a series of human errors.…a combined disregard of risk assessment by elements of the                Search and Response system…evidenced by the lack of adequate briefings to evaluate        the nature of the distress, the on-scene weather, and the capabilities of the potential     response platform prior to launching (Nobel, 2002, p. 172). 

Investigators determined, if the unit was fully aware of the weather conditions and conducted a proper risk assessment they would have ensured a surfman was onboard the lifeboat.  Also considered a contributing factor was the coxswain’s sense of urgency to respond.  The crew not wearing helmets and not properly tethered to the boat, is indicative of their desire to respond as quickly as possible.  The final contributing factor stated, “he failed to recognize his own limitations regarding his qualifications and experience handling the boat in these conditions and therefore did not demonstrate the standard of care of a reasonably prudent…Coxswain” (Nobel, 2002, p. 169).  Of additionally note, in previous studies the U.S. Department of Transportation (2001) reported consistent understaffing at search and rescue stations.  At the time of the mishap, the station had one surfman position unfilled.  With the findings of the investigation presented, this paper will show the resulting changes to Coast Guard search and rescue stations  


The findings of the investigation led to many changes.  An increase in tour lengths to improve local knowledge and experience, establishment of a prospective surfman program to identify and train members desiring to qualify as surfman, and changes to “sea duty” advancement requirements to keep highly trained members in the surf community.  Crew protective equipment upgrades included; requirements for dry-suits, helmets, and a redesign of harnesses used to tether the crew during a rollover.  Headquarters now requires all members to receive training in risk assessment and Team Coordination Training, “to teach members how to analyze potentially hazardous situations while working together as a team.…curriculum focuses on knowing one’s limitations before taking actions” (Pollinger, 2007).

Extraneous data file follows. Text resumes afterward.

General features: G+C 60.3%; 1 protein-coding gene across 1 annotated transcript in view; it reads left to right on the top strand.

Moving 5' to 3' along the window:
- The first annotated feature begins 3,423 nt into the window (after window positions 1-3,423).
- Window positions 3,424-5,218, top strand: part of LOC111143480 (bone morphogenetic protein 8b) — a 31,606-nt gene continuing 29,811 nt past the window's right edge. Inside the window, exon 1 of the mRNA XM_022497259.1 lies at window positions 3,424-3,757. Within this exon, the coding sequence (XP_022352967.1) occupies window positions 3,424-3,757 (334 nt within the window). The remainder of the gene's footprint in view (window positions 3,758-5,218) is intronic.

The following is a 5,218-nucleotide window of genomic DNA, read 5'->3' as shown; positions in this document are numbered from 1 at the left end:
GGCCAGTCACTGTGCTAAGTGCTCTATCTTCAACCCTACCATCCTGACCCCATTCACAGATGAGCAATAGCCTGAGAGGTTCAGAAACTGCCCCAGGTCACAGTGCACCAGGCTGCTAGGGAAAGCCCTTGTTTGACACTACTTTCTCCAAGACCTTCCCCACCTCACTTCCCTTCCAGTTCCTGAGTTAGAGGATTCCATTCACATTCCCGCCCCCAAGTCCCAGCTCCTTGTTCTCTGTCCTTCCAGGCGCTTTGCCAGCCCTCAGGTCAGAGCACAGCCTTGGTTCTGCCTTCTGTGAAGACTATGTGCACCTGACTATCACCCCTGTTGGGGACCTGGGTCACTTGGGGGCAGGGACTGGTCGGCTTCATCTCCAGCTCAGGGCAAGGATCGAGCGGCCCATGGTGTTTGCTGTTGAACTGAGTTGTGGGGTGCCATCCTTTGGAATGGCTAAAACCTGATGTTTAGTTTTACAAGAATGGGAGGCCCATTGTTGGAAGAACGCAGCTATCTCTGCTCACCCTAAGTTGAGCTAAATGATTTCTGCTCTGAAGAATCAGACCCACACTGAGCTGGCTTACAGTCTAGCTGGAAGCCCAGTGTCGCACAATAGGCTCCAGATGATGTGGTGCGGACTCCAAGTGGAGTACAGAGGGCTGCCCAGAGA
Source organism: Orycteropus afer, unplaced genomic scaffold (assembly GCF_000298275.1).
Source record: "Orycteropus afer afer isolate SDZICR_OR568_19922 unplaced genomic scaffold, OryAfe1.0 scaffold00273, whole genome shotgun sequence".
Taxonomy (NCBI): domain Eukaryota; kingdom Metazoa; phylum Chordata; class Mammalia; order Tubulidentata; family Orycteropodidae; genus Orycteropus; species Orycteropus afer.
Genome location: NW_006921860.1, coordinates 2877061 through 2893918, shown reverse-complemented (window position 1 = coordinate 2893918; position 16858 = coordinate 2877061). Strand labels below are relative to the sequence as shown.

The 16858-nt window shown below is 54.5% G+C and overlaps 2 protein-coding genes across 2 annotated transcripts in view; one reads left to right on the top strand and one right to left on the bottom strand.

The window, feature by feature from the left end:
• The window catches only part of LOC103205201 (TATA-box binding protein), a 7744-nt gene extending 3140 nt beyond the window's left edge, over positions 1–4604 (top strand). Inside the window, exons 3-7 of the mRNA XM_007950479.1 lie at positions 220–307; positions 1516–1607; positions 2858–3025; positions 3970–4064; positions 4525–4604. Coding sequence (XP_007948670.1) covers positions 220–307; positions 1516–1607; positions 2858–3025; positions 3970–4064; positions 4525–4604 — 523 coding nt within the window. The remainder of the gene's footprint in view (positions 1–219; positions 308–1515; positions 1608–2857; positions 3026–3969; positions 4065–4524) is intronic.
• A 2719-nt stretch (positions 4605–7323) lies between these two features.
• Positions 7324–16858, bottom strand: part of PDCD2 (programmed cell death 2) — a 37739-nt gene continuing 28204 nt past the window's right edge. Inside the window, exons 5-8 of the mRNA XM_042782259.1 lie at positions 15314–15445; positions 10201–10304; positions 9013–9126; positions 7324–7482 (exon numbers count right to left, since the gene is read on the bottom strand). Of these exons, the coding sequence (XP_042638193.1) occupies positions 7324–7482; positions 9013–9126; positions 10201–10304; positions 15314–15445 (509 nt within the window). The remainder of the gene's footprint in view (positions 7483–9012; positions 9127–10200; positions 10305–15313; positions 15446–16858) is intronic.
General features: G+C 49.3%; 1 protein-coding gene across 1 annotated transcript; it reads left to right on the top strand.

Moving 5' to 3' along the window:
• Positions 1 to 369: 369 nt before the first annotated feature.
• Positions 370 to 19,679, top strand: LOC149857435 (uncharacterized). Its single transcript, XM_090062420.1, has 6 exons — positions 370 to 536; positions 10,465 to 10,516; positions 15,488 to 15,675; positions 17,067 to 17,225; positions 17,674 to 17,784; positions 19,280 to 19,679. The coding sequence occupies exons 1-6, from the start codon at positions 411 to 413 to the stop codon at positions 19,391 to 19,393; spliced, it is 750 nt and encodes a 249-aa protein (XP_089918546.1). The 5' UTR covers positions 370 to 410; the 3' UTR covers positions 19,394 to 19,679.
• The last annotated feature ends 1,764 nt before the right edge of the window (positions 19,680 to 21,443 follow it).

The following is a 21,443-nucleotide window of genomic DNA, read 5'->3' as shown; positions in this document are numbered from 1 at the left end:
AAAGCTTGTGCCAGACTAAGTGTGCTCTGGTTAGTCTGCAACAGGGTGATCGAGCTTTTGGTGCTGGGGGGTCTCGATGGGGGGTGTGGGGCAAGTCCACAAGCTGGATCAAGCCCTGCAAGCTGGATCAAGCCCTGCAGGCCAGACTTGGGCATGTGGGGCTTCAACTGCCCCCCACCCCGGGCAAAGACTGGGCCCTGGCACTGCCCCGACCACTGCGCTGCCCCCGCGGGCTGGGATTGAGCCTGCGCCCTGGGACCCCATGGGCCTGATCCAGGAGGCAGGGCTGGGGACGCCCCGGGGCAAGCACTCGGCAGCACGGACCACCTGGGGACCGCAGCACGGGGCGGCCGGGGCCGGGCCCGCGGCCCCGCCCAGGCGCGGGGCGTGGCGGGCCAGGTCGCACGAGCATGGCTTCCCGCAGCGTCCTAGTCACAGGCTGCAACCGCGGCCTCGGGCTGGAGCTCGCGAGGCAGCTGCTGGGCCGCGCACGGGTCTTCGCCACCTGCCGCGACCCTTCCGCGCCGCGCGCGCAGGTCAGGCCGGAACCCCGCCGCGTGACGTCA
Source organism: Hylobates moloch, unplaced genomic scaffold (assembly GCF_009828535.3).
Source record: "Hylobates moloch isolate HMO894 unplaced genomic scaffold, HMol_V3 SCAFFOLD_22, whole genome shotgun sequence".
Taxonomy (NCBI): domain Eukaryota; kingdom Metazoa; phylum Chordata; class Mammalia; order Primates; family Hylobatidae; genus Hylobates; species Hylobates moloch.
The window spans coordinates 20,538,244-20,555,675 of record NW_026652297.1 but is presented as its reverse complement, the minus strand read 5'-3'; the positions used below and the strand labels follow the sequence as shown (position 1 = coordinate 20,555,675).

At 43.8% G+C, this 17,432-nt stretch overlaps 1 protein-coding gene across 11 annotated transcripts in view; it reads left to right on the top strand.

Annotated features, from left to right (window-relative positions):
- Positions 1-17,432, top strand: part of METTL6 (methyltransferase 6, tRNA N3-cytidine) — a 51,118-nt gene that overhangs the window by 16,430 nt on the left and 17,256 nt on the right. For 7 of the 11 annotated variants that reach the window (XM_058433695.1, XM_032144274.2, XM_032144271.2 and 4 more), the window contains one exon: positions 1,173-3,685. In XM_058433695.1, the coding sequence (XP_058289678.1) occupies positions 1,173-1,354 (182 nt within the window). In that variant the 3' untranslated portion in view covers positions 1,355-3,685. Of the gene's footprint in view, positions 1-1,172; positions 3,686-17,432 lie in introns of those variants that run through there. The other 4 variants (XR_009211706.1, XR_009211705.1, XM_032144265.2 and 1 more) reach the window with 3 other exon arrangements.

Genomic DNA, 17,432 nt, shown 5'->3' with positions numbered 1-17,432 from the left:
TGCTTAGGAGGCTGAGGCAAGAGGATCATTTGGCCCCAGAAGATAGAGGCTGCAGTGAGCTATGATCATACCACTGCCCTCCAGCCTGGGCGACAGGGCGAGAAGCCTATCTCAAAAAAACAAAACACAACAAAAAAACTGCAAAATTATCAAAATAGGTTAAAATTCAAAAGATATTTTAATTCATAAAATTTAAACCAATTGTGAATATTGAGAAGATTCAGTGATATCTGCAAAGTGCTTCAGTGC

This paper provided the background of the Quillayute mishap, presented the findings of the investigation, and showed the resulting changes to Coast Guard search and rescue stations.  Coast Guard senior enlisted leaders need to remember the lessons learned from the Quillayute mishap so they will not repeat the mistakes from the past.  The 1934 Instructions for United States Coast Guard Stations (Gibbons, 1934) included, “The statement of the keeper that he did not try to use the boat because the sea or surf was too heavy will not be accepted unless attempts to launch it were actually made and failed” (p. 4).  Coast Guard rescue crews operate in extreme conditions and make difficult decisions every day, but sometimes the hardest decision they can make is when not to go.



Gibbons, S. B. (1934). 1934 Instructions for United States Coast Guard Stations. Washington,      DC: Assistant Treasury Secretary. Retrieved from           https://www.uscg.mil/history/docs/1934InstructionsCoastGuardStations.pdf 

Noble, D. L. (2002). The rescue of the gale runner. Gainesville, FL: University Press of Florida.

Pollinger, J. (2007, March 23). Past tragedy leads to safer future. Coast Guard News. Retrieved from http://coastguardnews.com/past-trgedy-leads-to-safer-future/2007/03/23

U.S. Department of Transportation, Office of Inspector General for Auditing. (2001). Audit of     the Small Boat Station Search and Rescue Program United States Coast Guard. (MH-   2001-094). Retrieved from https://www.oig.dot.gov/sites/default/files/mh2001094.pdf

Wells, W. R., II. (2006). Semper paratus: the meaning. Retrieved from                 https://www.uscg.mil/history/articles/SemperParatusTheMeaning.pdf